This Diet Mistake Can Make Your Depression Worse, Science Says
This may sound odd but if you're looking to improve your mental health, you may want to add more beans to your diet. According to a study published online in Menopause, the journal of The North American Menopause Society, consuming fiber-rich foods (including fruits, vegetables, whole grains, and legumes) may be linked to a reduced risk of depression in premenopausal women.
While there are many known lifestyle changes (such exercise, meditation, etc.) that can help ward off symptoms of depression—the leading cause of disability worldwide—this study focused its attention on the connection between depression and dietary fiber intake. Previous studies had noted a connection between fiber and mental health, yet this study is the first to focus on pre- and postmenopausal women. (Related: The One Vitamin Doctors Are Urging Everyone to Take Right Now.)
Researchers analyzed the diets of more than 5,800 females of various ages and life stages through surveys conducted over a four-year period. Results showed that daily dietary fiber intake was higher among the premenopausal females who didn't suffer from depression, indicating a gut-brain interaction.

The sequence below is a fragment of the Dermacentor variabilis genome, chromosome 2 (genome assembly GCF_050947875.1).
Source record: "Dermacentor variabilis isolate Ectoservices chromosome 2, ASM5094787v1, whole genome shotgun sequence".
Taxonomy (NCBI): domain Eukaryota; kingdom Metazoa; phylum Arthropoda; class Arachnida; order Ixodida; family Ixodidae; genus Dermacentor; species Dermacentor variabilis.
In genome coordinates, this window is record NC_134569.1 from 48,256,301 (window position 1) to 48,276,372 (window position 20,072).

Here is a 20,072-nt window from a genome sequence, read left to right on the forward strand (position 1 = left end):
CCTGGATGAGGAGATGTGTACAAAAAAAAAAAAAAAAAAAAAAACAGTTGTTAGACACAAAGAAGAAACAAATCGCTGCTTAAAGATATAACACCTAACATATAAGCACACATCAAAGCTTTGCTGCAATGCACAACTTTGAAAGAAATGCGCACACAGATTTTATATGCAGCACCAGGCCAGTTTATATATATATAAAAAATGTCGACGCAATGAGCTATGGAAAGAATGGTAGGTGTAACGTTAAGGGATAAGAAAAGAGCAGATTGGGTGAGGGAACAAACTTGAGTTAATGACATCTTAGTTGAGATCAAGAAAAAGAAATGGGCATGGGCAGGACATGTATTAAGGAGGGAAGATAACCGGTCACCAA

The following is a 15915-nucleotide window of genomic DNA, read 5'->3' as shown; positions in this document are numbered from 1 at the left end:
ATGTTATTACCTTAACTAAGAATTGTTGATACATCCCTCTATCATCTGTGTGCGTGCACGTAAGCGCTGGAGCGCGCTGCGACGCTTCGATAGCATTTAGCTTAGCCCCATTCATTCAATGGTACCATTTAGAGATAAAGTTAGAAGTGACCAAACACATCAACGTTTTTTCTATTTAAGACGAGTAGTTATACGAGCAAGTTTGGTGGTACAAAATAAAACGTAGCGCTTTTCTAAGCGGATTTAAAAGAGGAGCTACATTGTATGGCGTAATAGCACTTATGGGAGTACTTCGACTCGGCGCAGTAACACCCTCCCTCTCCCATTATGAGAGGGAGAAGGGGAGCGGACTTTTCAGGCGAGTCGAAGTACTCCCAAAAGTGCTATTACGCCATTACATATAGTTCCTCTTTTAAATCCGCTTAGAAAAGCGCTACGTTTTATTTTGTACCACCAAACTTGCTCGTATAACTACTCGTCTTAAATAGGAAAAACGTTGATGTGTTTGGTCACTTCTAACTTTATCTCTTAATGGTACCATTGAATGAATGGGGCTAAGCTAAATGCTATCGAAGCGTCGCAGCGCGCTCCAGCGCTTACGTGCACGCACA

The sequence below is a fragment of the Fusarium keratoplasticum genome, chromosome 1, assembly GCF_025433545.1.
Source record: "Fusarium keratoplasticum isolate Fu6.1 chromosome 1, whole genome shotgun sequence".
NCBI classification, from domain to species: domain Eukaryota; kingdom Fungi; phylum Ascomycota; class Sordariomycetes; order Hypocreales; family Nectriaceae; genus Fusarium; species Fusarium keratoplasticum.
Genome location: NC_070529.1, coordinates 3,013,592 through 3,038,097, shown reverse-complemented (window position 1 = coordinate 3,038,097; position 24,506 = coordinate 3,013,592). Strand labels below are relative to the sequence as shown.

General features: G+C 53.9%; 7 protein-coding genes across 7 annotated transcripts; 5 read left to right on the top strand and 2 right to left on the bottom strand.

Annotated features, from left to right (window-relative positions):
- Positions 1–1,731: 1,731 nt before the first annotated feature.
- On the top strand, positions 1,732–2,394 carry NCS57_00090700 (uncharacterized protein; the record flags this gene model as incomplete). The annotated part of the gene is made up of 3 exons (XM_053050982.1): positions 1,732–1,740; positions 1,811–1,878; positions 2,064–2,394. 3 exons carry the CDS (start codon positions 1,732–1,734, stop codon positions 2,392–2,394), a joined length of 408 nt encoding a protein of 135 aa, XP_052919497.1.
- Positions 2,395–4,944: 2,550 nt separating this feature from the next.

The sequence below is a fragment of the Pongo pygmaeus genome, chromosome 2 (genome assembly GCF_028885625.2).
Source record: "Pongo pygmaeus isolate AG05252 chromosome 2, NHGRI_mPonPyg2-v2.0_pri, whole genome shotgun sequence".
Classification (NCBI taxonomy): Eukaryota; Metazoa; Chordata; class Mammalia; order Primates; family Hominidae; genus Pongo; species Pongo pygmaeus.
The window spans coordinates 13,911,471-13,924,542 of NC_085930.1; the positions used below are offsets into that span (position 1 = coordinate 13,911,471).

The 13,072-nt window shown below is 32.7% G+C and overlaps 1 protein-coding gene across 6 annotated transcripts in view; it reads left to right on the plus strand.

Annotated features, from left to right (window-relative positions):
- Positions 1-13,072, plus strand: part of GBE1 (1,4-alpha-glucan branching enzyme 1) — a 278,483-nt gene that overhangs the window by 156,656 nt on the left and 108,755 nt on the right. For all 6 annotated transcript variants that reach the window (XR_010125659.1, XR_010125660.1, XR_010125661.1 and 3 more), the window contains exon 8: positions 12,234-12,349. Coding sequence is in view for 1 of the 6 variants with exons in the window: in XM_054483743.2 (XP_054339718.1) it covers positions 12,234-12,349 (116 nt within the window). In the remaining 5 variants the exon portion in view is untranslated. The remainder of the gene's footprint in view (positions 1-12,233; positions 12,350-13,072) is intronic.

Interestingly, the same connection was not observed among postmenopausal women. It is believed that decreased estrogen levels are a factor since this hormone affects the balance of gut microorganisms.
"Some possible mechanisms linking dietary fiber and depression include the impact of fiber on the microbiome, which in turn could modify gene expression altering neurotransmitters (such as serotonin) that influence mood and depression," says Katherine Brooking MS, RD, founding partner of the nutrition marketing and communications firm AFH Consulting.
She further adds that inflammation could also play a role. "A high-fiber diet can potentially lower inflammation by modifying both the pH [the level of acidity] and the permeability [how easily matter flows through the intestinal wall] of the gut."
Yet even though fiber—which aids in digestion and keeps the body feeling full—did not appear to affect depression in postmenopausal women, there are other ways this age group can boost their mental health through food. Brooking suggests eating more of other known mood-boosting foods, such as salmon. "Research indicates that diets high in omega-3 fatty acids are linked to lower levels of depression," she continues.
Other dietary options include anti-inflammatory foods (like antioxidant-packed berries), as well as coffee. "Coffee provides numerous compounds, including caffeine and chlorogenic acid, that may boost your mood," Brooking says.
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